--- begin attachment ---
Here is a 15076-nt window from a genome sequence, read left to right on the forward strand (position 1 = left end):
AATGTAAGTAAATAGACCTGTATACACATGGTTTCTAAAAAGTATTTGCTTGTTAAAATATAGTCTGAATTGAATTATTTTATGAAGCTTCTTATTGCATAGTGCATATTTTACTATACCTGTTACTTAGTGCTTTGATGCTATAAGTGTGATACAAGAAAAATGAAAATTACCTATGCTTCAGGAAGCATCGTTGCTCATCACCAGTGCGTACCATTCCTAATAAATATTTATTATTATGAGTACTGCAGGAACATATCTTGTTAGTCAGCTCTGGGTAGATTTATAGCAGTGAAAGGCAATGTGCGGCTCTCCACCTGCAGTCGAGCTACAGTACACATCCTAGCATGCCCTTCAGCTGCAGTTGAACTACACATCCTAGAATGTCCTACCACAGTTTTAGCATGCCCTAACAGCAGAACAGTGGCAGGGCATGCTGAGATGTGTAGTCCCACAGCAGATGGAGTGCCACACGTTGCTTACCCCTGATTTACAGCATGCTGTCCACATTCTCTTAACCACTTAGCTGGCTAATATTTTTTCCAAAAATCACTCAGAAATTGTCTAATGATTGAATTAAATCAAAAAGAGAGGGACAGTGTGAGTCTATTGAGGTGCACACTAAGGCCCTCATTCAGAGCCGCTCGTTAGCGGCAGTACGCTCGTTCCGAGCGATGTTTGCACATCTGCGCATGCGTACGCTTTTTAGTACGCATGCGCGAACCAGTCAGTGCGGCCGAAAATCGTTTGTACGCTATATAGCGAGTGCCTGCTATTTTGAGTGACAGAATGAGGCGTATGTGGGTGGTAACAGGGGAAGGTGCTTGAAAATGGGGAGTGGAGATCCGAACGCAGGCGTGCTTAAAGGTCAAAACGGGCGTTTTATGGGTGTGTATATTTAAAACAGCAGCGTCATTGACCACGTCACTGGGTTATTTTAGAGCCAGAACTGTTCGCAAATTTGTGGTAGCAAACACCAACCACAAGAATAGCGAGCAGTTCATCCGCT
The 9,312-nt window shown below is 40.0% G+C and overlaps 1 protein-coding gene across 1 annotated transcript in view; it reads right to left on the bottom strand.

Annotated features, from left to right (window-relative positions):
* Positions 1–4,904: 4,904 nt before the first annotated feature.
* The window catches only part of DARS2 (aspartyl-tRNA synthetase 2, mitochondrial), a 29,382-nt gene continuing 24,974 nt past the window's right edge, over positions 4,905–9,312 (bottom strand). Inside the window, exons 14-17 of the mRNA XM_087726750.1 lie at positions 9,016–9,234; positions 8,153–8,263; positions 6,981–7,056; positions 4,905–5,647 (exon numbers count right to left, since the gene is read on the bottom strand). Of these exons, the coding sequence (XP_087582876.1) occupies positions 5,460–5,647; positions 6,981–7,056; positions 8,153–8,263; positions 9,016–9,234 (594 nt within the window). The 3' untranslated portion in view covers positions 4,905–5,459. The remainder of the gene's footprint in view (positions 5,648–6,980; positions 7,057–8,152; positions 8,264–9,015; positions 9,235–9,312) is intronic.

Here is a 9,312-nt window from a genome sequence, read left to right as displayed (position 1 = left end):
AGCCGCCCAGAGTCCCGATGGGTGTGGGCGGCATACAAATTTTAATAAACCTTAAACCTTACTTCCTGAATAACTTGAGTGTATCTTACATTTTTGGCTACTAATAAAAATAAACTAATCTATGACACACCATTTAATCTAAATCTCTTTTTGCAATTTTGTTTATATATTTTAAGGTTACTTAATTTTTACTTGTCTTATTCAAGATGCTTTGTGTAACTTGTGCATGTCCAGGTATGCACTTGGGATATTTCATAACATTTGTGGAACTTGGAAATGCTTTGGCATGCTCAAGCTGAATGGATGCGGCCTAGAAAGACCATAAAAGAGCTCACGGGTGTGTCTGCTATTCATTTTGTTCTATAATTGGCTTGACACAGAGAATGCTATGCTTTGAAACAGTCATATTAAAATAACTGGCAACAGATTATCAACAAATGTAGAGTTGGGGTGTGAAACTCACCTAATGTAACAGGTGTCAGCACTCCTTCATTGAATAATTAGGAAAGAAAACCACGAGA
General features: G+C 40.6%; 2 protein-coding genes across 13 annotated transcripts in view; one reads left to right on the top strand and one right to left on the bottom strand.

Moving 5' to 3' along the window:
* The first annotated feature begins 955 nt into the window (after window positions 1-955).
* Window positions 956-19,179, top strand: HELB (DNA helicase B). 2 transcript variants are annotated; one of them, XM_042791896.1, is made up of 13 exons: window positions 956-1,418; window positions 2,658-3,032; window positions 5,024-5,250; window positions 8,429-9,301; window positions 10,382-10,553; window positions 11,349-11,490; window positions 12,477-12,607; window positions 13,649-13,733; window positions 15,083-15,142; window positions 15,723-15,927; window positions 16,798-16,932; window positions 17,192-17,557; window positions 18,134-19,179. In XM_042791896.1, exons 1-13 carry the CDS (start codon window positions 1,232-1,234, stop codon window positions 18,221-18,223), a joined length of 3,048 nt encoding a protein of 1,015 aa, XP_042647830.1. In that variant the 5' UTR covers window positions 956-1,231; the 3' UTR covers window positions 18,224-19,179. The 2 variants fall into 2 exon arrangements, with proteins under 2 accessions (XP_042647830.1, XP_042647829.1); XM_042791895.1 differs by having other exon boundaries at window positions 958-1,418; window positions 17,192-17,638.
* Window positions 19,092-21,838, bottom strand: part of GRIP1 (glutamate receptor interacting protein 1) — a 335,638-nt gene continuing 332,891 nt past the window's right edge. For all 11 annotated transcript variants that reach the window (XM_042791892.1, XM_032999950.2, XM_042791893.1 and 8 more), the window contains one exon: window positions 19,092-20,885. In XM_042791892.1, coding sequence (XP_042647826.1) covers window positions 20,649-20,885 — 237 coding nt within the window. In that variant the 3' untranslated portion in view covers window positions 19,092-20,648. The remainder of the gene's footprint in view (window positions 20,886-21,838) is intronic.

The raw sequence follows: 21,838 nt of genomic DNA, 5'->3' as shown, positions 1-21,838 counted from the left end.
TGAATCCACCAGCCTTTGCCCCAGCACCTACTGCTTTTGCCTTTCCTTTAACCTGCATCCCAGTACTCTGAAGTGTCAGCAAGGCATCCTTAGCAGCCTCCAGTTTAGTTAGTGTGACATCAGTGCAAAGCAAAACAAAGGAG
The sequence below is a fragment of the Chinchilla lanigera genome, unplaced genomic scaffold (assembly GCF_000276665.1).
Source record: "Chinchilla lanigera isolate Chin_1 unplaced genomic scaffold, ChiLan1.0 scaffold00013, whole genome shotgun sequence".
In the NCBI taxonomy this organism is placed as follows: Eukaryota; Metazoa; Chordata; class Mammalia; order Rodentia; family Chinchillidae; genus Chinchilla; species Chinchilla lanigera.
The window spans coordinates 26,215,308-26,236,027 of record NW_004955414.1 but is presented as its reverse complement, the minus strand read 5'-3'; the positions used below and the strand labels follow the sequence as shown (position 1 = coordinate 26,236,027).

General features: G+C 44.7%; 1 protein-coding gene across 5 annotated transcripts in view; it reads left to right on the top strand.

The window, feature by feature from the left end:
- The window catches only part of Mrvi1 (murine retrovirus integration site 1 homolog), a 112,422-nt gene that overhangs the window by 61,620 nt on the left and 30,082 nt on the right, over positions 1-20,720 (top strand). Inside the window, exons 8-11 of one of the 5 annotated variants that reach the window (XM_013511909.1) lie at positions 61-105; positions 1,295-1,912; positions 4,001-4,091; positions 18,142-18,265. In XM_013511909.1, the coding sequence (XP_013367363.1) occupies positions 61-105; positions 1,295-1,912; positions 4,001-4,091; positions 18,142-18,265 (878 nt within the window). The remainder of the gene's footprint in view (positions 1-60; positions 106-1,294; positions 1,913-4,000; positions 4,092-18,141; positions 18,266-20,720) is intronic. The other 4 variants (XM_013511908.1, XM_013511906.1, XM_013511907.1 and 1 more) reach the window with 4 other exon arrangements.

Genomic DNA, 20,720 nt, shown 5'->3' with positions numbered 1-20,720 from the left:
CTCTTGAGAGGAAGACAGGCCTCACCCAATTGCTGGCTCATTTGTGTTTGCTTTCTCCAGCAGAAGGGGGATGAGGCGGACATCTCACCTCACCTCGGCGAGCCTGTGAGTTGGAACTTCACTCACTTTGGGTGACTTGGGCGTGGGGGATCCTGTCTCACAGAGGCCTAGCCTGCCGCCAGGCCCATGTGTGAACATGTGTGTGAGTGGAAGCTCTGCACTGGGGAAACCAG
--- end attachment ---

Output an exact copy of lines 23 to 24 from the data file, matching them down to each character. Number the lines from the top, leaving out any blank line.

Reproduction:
Genomic DNA, 20,720 nt, shown 5'->3' with positions numbered 1-20,720 from the left:
CTCTTGAGAGGAAGACAGGCCTCACCCAATTGCTGGCTCATTTGTGTTTGCTTTCTCCAGCAGAAGGGGGATGAGGCGGACATCTCACCTCACCTCGGCGAGCCTGTGAGTTGGAACTTCACTCACTTTGGGTGACTTGGGCGTGGGGGATCCTGTCTCACAGAGGCCTAGCCTGCCGCCAGGCCCATGTGTGAACATGTGTGTGAGTGGAAGCTCTGCACTGGGGAAACCAG